Arson suspected at historic Iowa church

KEOKUK, Iowa (BP)--Investigators have not ruled out arson in an early morning fire that destroyed the educational wing and pastor's office of Bethany Baptist Church in Keokuk, Iowa, Sept. 19.

The Keokuk Fire Department was called to the 151–year-old historic structure at 1:30 a.m. and the structure was heavily damaged before firefighters brought the blaze under control at 4 a.m. The roof of the educational wing collapsed and smoke and water damage were extensive throughout the sanctuary. The pastor's study was destroyed and his library was deemed unsalvageable.

The state fire marshal's office said it is investigating the blaze as a suspicious fire and has not ruled out arson as the cause. Keokuk fire chief Mark Wessel said the fire was similar to a blaze in May at Keokuk's First Baptist Church that was determined to be arson. Keokuk fire officials were cooperating with the state officials and the federal Bureau of Alcohol, Tobacco, Firearms and Explosives, which is automatically called in for cases of church fires.

Bethany Baptist's pastor, Ronnie McLain, said the congregation is holding up but was shaken by the fire. "You don't understand the end of the matter 'til you get to the end of the matter" he said. "It may yet turn out to be a blessing."

The pastor said church members showed up for services in the parking lot on Sunday with tears in their eyes and hugs for each other. He preached on the building of two Israelite temples, pointing out that in both cases there was a congregation before the temple was built and after it was destroyed there was still a congregation.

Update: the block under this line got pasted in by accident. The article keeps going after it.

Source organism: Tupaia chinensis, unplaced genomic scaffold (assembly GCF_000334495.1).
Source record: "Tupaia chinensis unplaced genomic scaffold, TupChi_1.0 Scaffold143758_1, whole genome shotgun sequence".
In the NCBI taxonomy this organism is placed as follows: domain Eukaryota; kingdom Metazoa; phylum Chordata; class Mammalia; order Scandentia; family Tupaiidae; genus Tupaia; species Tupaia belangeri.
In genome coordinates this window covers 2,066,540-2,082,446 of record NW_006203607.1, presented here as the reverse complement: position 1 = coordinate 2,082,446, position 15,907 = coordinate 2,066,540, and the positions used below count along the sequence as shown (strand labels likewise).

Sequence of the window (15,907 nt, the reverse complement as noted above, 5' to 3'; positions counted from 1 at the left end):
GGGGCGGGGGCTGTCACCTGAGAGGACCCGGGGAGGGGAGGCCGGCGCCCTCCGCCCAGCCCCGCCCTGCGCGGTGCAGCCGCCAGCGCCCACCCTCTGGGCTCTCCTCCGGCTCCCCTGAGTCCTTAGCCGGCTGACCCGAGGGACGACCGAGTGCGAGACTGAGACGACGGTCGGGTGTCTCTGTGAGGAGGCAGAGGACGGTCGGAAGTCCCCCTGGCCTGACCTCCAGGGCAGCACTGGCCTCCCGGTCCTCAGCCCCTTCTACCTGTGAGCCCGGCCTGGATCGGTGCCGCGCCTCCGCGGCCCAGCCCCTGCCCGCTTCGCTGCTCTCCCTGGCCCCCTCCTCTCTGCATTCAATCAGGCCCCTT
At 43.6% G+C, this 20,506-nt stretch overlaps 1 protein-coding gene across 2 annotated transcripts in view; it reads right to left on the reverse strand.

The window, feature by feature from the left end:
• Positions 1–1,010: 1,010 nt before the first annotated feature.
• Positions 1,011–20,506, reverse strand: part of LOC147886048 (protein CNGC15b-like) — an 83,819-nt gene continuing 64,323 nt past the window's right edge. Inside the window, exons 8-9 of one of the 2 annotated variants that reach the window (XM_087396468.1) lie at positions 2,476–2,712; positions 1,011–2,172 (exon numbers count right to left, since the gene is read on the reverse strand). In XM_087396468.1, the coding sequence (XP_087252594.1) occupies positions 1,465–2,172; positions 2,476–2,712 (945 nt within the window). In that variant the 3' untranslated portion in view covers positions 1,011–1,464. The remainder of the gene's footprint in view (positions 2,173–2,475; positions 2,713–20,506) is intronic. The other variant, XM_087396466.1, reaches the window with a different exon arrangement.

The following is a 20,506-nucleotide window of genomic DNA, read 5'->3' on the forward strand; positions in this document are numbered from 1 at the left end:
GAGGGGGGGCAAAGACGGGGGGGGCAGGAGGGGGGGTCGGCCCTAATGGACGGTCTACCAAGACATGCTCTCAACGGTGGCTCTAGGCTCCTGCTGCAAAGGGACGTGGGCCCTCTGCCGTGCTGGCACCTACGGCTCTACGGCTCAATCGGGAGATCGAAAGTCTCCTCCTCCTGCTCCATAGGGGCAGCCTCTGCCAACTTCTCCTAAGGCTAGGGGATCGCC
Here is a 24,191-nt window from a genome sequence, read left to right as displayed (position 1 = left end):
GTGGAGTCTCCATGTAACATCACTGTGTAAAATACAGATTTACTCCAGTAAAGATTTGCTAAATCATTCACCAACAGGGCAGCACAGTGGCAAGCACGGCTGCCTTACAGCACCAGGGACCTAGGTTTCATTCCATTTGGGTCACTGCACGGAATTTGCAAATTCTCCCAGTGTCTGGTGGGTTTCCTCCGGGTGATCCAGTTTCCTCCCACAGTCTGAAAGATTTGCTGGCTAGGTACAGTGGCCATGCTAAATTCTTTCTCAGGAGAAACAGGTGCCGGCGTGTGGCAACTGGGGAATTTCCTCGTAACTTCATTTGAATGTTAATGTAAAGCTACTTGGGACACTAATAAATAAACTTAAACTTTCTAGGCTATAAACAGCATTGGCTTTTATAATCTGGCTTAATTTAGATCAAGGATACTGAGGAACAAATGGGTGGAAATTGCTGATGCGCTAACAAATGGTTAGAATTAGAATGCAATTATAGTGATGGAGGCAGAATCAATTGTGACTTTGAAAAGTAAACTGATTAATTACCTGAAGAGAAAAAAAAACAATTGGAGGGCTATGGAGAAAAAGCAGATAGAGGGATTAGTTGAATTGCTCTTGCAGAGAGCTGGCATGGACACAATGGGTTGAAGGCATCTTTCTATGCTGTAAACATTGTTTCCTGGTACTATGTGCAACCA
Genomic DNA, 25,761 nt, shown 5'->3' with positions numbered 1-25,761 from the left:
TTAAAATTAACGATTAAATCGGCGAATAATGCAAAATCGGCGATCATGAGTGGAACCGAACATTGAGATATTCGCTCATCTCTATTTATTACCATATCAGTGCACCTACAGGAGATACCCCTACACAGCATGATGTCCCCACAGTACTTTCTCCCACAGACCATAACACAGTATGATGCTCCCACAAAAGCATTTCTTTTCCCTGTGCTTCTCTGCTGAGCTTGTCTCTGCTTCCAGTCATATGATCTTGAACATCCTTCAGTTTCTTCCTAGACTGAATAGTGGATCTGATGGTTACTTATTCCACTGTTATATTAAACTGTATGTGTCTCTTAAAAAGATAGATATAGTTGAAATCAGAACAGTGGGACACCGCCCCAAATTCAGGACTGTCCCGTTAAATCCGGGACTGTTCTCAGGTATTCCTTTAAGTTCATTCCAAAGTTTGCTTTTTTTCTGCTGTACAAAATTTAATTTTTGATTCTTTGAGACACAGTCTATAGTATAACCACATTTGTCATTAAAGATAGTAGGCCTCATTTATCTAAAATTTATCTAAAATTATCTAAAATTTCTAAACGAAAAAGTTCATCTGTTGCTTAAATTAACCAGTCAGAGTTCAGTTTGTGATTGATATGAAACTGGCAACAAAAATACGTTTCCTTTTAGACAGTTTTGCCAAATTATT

The Baptist congregation received the historic church building as a gift from Keokuk's First Congregational Church when it was disbanding in 1994. The older congregation, which was made up of older people, didn't want to watch their historic building go to ruin, so they gave the building to the 4-year old Bethany Baptist Church.

The oldest section of the building was constructed in 1854. The sanctuary was completed in 1907. Bethany's 30 members had renovated parts of the building and were able to maintain the structure, despite the financial challenge it posed for the small congregation.

Church member Rob McKay, 44, said he has been a Christian only since June 2005 and started attending Bethany earlier in the summer. "These people are just like family to me," he said, adding that the building really "fit this congregation."

"The fellowship hall was used a lot by the church," he said, "And that's the part that burned first."

Darrell Rodger, a long-time member, said the congregation is very committed to missions support and the church building is only a tool to help them reach Keokuk and the world, but he acknowledged, "We will miss it."

On Sept. 21, the pastor and key leaders met with leaders of other churches in town to determine where the church will meet the following Sunday. First Baptist Church -- feeling a mutual kinship with the Bethany church following their experience with fire in May -- offered the use of their facilities, while a local bank offered the use of a nearby vacant church building.

"We will find a place to worship God," Pastor McClain said.

Baptist Convention of Iowa officials are working with the Great Rivers Baptist Association to help replace hymnals, Sunday school curriculum and other church supplies.

Richard Nations is publications editor for The Iowa Baptist, newsjournal of the Baptist Convention of Iowa (

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